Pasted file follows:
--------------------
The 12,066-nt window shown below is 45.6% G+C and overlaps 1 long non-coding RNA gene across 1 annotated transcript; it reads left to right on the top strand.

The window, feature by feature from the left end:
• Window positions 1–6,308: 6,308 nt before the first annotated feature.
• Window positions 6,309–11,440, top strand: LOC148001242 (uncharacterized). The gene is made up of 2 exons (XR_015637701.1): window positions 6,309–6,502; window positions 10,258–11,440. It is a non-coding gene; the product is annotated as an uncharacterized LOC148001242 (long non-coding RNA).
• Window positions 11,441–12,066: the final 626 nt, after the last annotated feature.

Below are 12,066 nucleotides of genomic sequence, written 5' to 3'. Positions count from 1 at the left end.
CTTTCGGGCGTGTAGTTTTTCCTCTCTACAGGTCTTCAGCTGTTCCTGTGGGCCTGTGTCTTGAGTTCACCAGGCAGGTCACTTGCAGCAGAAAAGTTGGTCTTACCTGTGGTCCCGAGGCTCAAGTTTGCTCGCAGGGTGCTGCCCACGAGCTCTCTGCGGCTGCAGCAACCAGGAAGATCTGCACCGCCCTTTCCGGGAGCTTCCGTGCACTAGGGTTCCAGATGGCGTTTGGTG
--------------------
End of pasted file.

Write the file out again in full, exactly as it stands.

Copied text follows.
The 12,066-nt window shown below is 45.6% G+C and overlaps 1 long non-coding RNA gene across 1 annotated transcript; it reads left to right on the top strand.

The window, feature by feature from the left end:
• Window positions 1–6,308: 6,308 nt before the first annotated feature.
• Window positions 6,309–11,440, top strand: LOC148001242 (uncharacterized). The gene is made up of 2 exons (XR_015637701.1): window positions 6,309–6,502; window positions 10,258–11,440. It is a non-coding gene; the product is annotated as an uncharacterized LOC148001242 (long non-coding RNA).
• Window positions 11,441–12,066: the final 626 nt, after the last annotated feature.

Below are 12,066 nucleotides of genomic sequence, written 5' to 3'. Positions count from 1 at the left end.
CTTTCGGGCGTGTAGTTTTTCCTCTCTACAGGTCTTCAGCTGTTCCTGTGGGCCTGTGTCTTGAGTTCACCAGGCAGGTCACTTGCAGCAGAAAAGTTGGTCTTACCTGTGGTCCCGAGGCTCAAGTTTGCTCGCAGGGTGCTGCCCACGAGCTCTCTGCGGCTGCAGCAACCAGGAAGATCTGCACCGCCCTTTCCGGGAGCTTCCGTGCACTAGGGTTCCAGATGGCGTTTGGTG